Nutrition and Food Safety Training Make a Difference for Nigerian Fish Processors
For Nigerian fish processor Blessing Bosin, training on safe fish handling and processing has made a major difference in how she runs her business.
Fish processing and marketing provide substantial income for many in the coastal areas of Delta State, Nigeria. This sector is dominated by traditional practices of fish handling, processing, preservation and storage, which often result in poor quality products that, in some cases, are not safe to consume or have reduced nutrient content.
After attending the training sessions organized by the Nourishing Nations team as part of the Feed the Future Innovation Lab for Fish, Bosin improved her fish processing setup by redesigning her processing environment with an adequate water supply channel. She then acquired a modified smoking kiln that allows for easy control of temperature and smoking intensity, and she now has a stainless steel table for fish handling.
“I have better quality processed fish products with an appealing color and aroma, without the smell of heavy smoke,” Bosin said. “This has led to an increase in my customer base. Also, due to increased product quality, many of my customers are willing to wait for my processed products to be ready rather than go elsewhere.”
Bosin was not the only participant who made improvements in their fish processing business after attending the Nourishing Nations’ training sessions in August 2021. A total of 122 fish processors, 97 women and 25 men, from the three senatorial districts of Delta State participated in the training program on nutrition education, safe fish handling and processing. In a survey of participants, the vast majority rated the training as useful and relevant to their businesses.
Osadebay Obianuju, the director of fisheries in the Delta State Ministry of Agriculture and Natural Resources, said, “The Nourishing Nations’ training was educational and was a timely intervention that is sure to help fish processors in the state improve on the quality and safety of their processed fish products.”
The training schedule, structured in seven modules by the Nourishing Nations team, was delivered in a train-the-trainers format, so the trained participants will further pass on the knowledge gained about safe fish processing to other fish processors in their communities. The sessions were facilitated by Grace Adegoye, Ph.D. nutrition candidate at Mississippi State University, alongside co-facilitators Henrietta Ene-Obong, the project’s co-principal investigator from the University of Calabar; Joseph Nkem Nuntah, the project’s coordinator from the University of Benin in Nigeria; Benson Echie, Delta State nutrition officer; and Charles Mordi, director of fisheries at Delta State Agriculture and Rural Development Agency.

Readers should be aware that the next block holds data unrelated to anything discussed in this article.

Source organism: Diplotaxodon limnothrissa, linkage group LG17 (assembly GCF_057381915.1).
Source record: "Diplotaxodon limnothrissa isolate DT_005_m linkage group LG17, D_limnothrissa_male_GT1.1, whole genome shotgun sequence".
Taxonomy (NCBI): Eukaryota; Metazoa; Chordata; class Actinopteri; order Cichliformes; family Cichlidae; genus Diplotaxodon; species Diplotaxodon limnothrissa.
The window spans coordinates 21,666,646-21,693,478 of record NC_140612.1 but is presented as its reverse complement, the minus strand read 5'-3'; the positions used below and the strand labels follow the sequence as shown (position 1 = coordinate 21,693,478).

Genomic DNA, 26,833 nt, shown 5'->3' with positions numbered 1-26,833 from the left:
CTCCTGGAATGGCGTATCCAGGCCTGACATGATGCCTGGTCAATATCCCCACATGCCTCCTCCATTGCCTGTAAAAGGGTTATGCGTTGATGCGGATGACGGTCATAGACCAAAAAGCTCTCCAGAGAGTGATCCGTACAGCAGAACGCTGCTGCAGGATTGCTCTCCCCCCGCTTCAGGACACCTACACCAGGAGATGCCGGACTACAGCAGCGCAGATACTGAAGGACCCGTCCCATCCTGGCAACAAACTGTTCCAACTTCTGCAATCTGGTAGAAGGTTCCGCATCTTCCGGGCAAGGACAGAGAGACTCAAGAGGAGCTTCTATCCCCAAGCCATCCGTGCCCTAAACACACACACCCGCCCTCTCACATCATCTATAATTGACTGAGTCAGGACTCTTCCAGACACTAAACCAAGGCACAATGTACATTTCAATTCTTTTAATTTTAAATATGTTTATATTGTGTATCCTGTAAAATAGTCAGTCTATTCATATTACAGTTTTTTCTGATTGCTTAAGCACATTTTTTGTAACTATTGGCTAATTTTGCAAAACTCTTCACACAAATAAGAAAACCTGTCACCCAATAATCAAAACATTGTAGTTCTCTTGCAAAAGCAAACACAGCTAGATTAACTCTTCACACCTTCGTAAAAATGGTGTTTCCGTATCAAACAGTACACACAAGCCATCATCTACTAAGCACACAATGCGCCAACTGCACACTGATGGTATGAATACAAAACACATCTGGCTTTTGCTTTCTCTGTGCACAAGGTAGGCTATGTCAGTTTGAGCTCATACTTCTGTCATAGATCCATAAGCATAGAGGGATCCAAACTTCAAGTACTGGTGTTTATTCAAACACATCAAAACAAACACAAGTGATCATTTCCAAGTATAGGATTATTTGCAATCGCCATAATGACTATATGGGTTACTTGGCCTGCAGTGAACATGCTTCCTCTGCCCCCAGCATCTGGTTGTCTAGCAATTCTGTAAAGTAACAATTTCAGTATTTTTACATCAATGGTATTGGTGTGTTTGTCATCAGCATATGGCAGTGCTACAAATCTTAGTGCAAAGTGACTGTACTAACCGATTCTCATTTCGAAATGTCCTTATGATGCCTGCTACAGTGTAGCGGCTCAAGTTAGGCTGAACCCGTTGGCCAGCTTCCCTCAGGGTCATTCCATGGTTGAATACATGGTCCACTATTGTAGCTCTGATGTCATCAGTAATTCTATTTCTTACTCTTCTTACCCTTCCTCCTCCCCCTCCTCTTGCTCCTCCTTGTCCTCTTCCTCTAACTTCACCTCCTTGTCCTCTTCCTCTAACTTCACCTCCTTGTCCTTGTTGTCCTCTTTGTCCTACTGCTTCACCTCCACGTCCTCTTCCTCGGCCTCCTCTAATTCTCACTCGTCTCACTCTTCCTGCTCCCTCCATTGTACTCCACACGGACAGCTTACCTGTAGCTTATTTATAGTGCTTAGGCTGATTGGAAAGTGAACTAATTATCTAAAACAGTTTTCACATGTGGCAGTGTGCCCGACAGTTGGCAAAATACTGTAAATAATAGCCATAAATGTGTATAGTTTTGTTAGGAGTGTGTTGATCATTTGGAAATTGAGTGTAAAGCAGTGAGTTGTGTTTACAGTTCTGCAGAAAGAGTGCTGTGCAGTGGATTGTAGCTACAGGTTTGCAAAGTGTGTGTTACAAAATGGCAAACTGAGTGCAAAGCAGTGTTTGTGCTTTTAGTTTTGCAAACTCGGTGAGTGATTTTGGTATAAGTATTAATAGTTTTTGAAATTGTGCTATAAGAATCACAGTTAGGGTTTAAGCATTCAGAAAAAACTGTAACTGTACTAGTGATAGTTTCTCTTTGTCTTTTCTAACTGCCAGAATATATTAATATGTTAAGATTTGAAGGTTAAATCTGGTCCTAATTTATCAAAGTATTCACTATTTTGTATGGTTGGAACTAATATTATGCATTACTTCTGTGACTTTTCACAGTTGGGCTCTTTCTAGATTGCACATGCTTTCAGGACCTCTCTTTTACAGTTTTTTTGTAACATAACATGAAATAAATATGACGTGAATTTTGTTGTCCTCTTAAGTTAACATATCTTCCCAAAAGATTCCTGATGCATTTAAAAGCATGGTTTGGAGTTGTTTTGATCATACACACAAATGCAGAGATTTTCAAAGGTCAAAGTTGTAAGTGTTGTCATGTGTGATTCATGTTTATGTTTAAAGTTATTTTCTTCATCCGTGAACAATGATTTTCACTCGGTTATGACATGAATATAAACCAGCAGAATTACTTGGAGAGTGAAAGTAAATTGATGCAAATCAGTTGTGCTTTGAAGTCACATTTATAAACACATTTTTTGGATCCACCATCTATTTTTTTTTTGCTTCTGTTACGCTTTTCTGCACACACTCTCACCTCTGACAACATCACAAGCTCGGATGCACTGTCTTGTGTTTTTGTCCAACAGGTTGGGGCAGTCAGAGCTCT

Another highlight of the training covered the nutritional value of fish, which are rich in vitamins and omega-3 fatty acids and are part of a healthy diet.
One participant in the Delta North training session, Charles Eze, said, “The nutrition education has influenced my family’s eating habits tremendously. We are now striving to have a healthier diet.”
Following the nutrition training, which highlighted fish value-added products (i.e., fish oil, fishmeal, fish paste, fish eggs and fish powder), Esther Soweperegha noted that she is interested in venturing into the production of fish powder to expand her business and income. She said, “I would love to have further training from the Nourishing Nations project on fish value-added products to help me get involved in the business.”
An additional impact from the training in Delta State is that some trained fish processors, led by Comfort Claymer, have organized themselves into a group with the collective goal of improving the quality of their processed fish products. The group is optimistic that with an adequate plan they could evolve into a fish processors’ cooperative society, which was encouraged during the training sessions.
The Nourishing Nations project has proposed the next phase of training in February 2022 to focus on further education around new processing technologies, including solar drying equipment, and developing new fish-based products. The training will assist fish processors with developing a business plan and mobilizing the resources needed to enact these changes, such as financial resources and support from other training participants.
“In the upcoming training sessions, fish processors will discuss how to incorporate the nutrition information they previously learned into a marketing strategy they can use when selling their products,” said Lauren Pincus, lead principal investigator of the project. “Additionally, they will consider how to target their products to pregnant women and women with young children in order to sell more and improve the diets of this vulnerable population.”